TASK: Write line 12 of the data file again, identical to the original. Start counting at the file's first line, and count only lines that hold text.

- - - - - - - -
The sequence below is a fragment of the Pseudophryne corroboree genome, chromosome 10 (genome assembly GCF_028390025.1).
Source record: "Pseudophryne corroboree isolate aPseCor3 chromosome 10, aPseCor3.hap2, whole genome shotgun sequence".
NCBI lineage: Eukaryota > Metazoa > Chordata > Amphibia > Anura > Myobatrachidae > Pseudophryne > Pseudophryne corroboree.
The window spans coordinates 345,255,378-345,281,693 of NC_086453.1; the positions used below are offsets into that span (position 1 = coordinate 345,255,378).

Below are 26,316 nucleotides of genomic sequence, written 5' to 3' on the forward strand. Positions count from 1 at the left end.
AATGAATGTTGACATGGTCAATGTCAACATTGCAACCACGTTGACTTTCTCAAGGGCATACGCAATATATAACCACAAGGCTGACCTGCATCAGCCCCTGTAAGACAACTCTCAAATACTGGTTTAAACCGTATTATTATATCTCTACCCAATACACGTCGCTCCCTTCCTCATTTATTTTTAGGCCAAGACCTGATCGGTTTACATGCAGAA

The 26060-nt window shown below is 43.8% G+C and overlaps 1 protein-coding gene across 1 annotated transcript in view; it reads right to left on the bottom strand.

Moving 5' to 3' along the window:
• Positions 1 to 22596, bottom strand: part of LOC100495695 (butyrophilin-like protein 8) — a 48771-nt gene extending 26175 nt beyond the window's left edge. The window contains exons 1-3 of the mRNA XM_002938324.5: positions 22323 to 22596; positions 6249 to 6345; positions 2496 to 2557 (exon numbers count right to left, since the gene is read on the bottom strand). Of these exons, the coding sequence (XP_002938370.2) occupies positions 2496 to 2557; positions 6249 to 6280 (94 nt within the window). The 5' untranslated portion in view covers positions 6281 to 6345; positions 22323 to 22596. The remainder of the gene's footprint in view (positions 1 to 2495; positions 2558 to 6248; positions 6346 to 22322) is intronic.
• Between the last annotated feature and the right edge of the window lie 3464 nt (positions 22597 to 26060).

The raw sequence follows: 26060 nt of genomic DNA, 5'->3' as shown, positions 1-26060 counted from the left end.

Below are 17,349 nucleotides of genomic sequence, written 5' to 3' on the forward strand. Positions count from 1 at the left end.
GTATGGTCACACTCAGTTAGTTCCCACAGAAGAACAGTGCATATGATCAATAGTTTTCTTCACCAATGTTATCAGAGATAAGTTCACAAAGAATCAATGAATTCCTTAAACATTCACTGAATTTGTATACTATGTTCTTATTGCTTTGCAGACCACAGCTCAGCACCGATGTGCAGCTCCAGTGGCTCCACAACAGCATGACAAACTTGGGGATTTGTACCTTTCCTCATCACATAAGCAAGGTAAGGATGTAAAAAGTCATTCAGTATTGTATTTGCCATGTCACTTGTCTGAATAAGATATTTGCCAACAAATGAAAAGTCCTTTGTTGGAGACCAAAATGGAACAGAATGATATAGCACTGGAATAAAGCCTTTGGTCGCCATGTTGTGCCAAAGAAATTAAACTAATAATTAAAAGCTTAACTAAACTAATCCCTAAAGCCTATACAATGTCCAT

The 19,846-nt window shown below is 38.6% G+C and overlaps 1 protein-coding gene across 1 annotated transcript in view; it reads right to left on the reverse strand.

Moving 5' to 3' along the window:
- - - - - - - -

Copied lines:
Below are 17,349 nucleotides of genomic sequence, written 5' to 3' on the forward strand. Positions count from 1 at the left end.